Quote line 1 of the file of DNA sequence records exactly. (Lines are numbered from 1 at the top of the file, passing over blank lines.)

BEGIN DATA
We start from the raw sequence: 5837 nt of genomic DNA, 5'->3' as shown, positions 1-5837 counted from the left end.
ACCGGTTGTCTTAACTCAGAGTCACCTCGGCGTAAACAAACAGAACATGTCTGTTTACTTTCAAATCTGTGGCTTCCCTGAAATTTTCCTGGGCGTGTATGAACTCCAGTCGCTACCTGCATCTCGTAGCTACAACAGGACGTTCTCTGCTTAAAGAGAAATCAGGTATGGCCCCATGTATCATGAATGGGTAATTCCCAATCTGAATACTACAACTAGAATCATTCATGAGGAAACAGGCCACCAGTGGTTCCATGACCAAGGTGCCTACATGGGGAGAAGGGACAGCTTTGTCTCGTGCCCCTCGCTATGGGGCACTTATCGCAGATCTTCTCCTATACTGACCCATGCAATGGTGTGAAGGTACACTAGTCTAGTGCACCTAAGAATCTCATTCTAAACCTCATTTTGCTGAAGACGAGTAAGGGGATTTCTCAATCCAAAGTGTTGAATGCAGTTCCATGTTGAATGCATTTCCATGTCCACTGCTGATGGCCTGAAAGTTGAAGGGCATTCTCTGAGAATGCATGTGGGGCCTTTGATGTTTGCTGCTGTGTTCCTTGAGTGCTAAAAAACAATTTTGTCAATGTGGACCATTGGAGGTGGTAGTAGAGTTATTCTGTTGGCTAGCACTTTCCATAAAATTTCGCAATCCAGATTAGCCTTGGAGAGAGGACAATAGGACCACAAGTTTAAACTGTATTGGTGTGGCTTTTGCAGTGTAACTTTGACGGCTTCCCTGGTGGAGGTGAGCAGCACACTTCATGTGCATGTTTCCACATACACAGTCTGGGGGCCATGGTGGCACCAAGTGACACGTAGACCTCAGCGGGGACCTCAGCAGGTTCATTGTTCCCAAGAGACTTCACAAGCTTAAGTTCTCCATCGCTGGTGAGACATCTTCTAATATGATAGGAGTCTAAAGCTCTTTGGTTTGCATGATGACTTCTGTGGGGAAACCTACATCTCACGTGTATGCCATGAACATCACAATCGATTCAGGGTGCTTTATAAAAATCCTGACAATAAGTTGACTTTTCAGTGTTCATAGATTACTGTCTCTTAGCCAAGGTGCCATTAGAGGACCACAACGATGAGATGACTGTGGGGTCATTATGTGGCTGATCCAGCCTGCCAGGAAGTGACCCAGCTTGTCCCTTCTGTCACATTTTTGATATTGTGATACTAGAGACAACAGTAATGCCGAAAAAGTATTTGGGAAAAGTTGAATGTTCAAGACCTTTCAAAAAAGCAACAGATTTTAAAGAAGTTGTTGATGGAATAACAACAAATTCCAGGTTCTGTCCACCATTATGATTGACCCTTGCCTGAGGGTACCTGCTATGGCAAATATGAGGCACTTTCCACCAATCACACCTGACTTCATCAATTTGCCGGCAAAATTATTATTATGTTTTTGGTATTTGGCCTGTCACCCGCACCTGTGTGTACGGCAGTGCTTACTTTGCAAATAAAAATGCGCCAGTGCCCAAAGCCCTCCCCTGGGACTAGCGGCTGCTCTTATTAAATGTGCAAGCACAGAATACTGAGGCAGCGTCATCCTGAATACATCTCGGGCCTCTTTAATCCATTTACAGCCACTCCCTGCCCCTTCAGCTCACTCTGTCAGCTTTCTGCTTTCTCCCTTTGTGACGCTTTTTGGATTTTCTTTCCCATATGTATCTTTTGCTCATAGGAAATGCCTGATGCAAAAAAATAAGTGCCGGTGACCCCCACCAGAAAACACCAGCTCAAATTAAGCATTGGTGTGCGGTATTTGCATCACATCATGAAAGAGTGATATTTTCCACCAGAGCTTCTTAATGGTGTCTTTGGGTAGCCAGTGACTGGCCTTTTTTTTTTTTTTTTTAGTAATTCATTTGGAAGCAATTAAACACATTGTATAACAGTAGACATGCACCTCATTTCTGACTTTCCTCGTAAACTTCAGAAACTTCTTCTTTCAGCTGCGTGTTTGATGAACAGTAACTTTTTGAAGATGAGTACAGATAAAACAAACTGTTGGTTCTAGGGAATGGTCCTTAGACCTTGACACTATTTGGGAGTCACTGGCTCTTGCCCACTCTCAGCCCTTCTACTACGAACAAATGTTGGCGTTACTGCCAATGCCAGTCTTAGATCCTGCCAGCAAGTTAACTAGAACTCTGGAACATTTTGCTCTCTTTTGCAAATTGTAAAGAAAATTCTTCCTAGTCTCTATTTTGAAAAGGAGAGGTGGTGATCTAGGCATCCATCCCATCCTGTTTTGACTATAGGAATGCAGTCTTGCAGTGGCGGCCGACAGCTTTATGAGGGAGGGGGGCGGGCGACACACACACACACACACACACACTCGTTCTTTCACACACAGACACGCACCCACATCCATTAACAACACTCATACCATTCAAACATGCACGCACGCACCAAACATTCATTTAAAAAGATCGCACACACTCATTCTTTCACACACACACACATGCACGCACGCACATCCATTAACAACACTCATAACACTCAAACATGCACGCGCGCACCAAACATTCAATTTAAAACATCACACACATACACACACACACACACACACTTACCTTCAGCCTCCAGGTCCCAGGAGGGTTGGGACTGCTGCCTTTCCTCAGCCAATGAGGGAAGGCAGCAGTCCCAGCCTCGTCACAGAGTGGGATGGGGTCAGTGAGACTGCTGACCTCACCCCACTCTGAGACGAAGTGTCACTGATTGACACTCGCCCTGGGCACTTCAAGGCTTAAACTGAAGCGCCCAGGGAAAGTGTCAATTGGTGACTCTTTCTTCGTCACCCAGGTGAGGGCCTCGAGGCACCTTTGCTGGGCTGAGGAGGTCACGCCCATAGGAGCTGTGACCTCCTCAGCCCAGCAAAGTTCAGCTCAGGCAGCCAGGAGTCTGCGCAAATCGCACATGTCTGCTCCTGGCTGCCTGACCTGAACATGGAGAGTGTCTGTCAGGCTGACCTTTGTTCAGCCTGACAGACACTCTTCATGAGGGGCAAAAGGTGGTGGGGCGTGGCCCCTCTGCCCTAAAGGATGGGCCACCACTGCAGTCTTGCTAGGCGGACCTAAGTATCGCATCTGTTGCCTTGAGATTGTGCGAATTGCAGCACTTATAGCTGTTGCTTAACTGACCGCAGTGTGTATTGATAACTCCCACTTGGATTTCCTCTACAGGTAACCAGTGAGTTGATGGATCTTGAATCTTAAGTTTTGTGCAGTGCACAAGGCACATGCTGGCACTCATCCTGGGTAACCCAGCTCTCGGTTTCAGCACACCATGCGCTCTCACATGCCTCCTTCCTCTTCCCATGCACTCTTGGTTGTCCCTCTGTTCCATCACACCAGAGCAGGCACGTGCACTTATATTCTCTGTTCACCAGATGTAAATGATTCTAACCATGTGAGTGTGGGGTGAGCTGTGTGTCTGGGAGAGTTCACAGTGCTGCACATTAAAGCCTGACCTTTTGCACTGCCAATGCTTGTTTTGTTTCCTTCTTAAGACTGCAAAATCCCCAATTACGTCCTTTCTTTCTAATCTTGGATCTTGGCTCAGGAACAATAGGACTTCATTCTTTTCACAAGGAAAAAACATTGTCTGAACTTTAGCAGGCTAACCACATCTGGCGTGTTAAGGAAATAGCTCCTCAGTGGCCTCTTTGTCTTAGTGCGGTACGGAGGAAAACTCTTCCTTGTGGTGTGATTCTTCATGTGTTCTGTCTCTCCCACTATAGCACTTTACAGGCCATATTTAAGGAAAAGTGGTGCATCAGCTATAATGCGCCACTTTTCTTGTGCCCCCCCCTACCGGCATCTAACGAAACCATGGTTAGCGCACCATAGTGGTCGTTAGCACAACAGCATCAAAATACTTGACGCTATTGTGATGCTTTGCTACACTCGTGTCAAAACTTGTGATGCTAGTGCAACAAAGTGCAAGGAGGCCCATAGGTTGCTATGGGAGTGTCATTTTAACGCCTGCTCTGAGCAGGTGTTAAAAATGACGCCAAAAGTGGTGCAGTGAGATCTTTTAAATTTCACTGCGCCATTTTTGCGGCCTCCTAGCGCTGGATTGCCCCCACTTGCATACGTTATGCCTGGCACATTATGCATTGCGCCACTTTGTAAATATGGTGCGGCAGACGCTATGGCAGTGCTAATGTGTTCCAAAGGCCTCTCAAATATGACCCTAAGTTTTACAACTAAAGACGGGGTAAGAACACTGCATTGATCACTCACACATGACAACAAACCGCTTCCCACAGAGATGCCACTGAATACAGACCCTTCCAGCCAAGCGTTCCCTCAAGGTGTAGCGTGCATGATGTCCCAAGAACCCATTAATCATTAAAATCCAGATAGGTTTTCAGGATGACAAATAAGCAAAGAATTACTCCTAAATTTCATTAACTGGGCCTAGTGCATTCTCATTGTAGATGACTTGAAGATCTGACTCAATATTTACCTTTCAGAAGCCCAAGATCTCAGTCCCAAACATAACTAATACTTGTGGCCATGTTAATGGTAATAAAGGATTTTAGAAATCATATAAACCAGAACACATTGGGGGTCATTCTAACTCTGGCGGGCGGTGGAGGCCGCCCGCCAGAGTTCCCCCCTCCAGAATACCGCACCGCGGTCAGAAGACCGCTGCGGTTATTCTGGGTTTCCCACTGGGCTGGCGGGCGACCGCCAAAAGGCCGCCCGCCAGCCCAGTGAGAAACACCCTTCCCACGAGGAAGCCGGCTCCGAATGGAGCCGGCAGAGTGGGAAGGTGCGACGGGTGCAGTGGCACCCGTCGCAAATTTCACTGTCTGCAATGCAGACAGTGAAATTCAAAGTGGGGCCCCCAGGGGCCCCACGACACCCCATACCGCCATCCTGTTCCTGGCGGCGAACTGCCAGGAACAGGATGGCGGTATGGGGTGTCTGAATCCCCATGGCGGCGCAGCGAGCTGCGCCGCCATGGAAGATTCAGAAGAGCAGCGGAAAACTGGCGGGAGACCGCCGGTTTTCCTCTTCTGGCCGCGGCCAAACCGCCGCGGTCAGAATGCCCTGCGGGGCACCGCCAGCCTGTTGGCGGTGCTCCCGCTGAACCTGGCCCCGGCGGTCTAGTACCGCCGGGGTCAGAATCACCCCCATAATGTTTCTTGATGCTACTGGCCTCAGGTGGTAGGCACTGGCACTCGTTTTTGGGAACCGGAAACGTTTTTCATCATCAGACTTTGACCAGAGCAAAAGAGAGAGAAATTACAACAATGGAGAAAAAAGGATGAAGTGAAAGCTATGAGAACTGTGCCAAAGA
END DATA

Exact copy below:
We start from the raw sequence: 5837 nt of genomic DNA, 5'->3' as shown, positions 1-5837 counted from the left end.